With the first generation of virtual reality headsets revealed to the world, the cards are on the table from the big players and the race underway to become the biggest seller. The Oculus Rift, Playstation VR, and HTC Vive all offer their own unique feature-set and associated advantages and disadvantages, but do they need that exclusive killer title to be a success? John Koller, vice president of marketing at Sony Interactive Entertainment, seems to think so.
Sony are working with EA, DICE, Lucasfilm, and Disney to try and bring an exclusive title in the form of Star Wars Battlefront to the Playstation VR to make the headset provide that something special that consumers want and will drive sales.
“We are working with EA, DICE, Lucasfilm, and Disney to try and make that experience something so special and so intrinsic to what’s in many people’s DNA, which is how can I be in that world of Star Wars,” says Koller.
Star Wars Battlefront is being lined up as the must-have game for Playstation VR that will be used to showcase the capabilities of not only the headset, but also virtual reality as a platform, making the PS VR the intrinsic center of the experience.
“Battlefront is going to be one of those games that will really show gamers what it means to be in the world of VR. It’s very special. And just by the nature of it being designed as a VR experience, it’s going to be very different than the PlayStation 4 game.”
That ‘killer’ App
But does Playstation VR need this to succeed? Sony have already seen pre-orders for the PS VR bundle sell out at a variety of resellers and the platform isn’t even scheduled to ship out until October at the earliest. That’s even before any of the exclusive content has been showcased, capabilities fully demonstrated, or virtual reality headset fully reviewed. The sheer hype surrounding virtual reality was enough to sell out the pre-order stock allocation just because it’s a new technology.
Wedbush Securities analyst Michael Pachter believes Sony’s Playstation VR headset will sell as many as 5 million bundles worldwide this year, and he estimates they will have 2 million available for launch.
“Typical pre-order supply is 20% of launch quantity, so 400,000 is reasonable for pre-order volume,” Pachter says. “It’s possible that they took fewer orders early in order to gauge manufacturing plans, so maybe only half that figure early. We’ll see if there are more units available for pre-order this summer.”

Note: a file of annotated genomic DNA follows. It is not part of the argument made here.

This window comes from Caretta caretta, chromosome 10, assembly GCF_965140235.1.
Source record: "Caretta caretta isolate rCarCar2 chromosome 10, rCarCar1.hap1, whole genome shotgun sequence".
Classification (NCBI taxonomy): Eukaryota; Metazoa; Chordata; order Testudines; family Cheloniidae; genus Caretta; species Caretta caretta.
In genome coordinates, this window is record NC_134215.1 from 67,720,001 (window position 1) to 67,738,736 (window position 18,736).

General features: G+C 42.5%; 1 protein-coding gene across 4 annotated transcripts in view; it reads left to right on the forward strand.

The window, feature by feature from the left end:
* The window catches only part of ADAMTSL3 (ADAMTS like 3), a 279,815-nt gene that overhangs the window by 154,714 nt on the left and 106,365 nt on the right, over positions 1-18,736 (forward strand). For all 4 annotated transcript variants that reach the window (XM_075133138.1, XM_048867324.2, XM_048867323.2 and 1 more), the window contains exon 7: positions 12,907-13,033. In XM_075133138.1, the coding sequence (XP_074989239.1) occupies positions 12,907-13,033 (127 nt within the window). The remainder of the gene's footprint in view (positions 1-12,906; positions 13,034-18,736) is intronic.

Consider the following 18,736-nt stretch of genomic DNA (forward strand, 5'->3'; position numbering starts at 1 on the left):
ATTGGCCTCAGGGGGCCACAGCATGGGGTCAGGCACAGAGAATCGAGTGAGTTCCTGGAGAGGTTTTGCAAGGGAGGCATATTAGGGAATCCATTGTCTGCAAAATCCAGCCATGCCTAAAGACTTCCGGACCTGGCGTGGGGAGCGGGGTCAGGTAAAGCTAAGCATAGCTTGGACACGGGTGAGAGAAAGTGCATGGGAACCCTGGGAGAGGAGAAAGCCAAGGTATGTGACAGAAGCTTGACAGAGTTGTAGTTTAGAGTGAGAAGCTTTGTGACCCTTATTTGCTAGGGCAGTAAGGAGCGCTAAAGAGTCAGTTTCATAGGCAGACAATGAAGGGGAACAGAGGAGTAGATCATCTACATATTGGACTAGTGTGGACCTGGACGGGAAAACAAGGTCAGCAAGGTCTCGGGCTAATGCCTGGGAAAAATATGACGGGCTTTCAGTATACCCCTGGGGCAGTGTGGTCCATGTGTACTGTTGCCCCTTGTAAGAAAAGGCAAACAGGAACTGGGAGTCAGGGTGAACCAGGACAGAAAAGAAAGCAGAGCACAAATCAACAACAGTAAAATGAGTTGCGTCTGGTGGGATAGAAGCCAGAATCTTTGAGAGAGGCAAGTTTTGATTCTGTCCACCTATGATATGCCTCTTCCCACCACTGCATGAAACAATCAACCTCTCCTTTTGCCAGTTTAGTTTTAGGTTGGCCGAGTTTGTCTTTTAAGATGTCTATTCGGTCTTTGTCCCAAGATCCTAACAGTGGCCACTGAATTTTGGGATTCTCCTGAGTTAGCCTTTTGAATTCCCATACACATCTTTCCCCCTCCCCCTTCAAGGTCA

So if it’s not for exclusive content generating enough interest to sell the main VR headsets, then the exclusive content will be necessary to differentiate them from each other, but not seemingly as consumers have been used to when it comes to traditional consoles like the Xbox One and Playstation 4. Koller explains that he perceives the role of exclusive VR games as a little different to the console experience and believes there doesn’t need to be that one killer app given VR is so personal. It really depends on what experience that person wants and what they think is really great.
“That’s different than our (console) platform launches, where you generally can say ‘that’s the game’ (that will help drive hardware sales).”
That killer experience
What will drive VR sales for any headset won’t necessarily be the exclusive content that is developed for them, but more what the content is best played on and which headset offers the greatest experience. This is where manufactures need to differentiate their product; taking the HTC Vive and their Lighthouse technology is a perfect example that will make the experience of extended gaming with the headset a better experience than a session with a headset that doesn’t offer the same complexity of motion tracking.
So while Star Wars Battlefront exclusively coming to the Playstation VR will undoubtedly attract hardcore fans who must have the same to purchase the headset, the PS VR is still missing Steam integration offered by the HTC Vive and Oculus Rift. The manufacturers of the VR headsets would consequently, in my opinion, will see greater reward focusing not on just securing exclusive content for their VR headsets, but refining and improving the experience by differentiating their platforms based on the features they offer over the competition.
Let us know what you think in the comments below: Do VR headsets need that exclusive app? Or is it more about creating the best VR hardware/software/feature integration possible?